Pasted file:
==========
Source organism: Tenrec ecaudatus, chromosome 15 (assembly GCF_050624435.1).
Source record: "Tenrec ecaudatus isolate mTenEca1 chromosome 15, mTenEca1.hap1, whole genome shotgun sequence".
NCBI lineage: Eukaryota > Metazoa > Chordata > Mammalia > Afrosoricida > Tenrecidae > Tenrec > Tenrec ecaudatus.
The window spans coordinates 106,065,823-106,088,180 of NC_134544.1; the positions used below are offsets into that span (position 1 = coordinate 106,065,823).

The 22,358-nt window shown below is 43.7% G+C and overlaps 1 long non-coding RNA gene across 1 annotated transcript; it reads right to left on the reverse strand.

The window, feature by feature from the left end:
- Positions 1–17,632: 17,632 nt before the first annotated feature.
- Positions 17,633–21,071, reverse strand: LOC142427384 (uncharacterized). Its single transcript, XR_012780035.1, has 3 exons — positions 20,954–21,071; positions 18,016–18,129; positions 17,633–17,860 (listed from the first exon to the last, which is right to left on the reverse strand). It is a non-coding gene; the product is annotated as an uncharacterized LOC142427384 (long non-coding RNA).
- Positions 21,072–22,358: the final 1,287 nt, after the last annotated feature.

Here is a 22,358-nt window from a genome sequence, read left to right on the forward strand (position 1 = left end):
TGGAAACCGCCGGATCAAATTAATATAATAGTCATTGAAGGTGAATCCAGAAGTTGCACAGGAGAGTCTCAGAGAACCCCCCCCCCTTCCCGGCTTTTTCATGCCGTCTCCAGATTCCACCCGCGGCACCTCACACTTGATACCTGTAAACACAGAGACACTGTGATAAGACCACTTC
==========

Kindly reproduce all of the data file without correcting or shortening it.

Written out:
Source organism: Tenrec ecaudatus, chromosome 15 (assembly GCF_050624435.1).
Source record: "Tenrec ecaudatus isolate mTenEca1 chromosome 15, mTenEca1.hap1, whole genome shotgun sequence".
NCBI lineage: Eukaryota > Metazoa > Chordata > Mammalia > Afrosoricida > Tenrecidae > Tenrec > Tenrec ecaudatus.
The window spans coordinates 106,065,823-106,088,180 of NC_134544.1; the positions used below are offsets into that span (position 1 = coordinate 106,065,823).

The 22,358-nt window shown below is 43.7% G+C and overlaps 1 long non-coding RNA gene across 1 annotated transcript; it reads right to left on the reverse strand.

The window, feature by feature from the left end:
- Positions 1–17,632: 17,632 nt before the first annotated feature.
- Positions 17,633–21,071, reverse strand: LOC142427384 (uncharacterized). Its single transcript, XR_012780035.1, has 3 exons — positions 20,954–21,071; positions 18,016–18,129; positions 17,633–17,860 (listed from the first exon to the last, which is right to left on the reverse strand). It is a non-coding gene; the product is annotated as an uncharacterized LOC142427384 (long non-coding RNA).
- Positions 21,072–22,358: the final 1,287 nt, after the last annotated feature.

Here is a 22,358-nt window from a genome sequence, read left to right on the forward strand (position 1 = left end):
TGGAAACCGCCGGATCAAATTAATATAATAGTCATTGAAGGTGAATCCAGAAGTTGCACAGGAGAGTCTCAGAGAACCCCCCCCCCTTCCCGGCTTTTTCATGCCGTCTCCAGATTCCACCCGCGGCACCTCACACTTGATACCTGTAAACACAGAGACACTGTGATAAGACCACTTC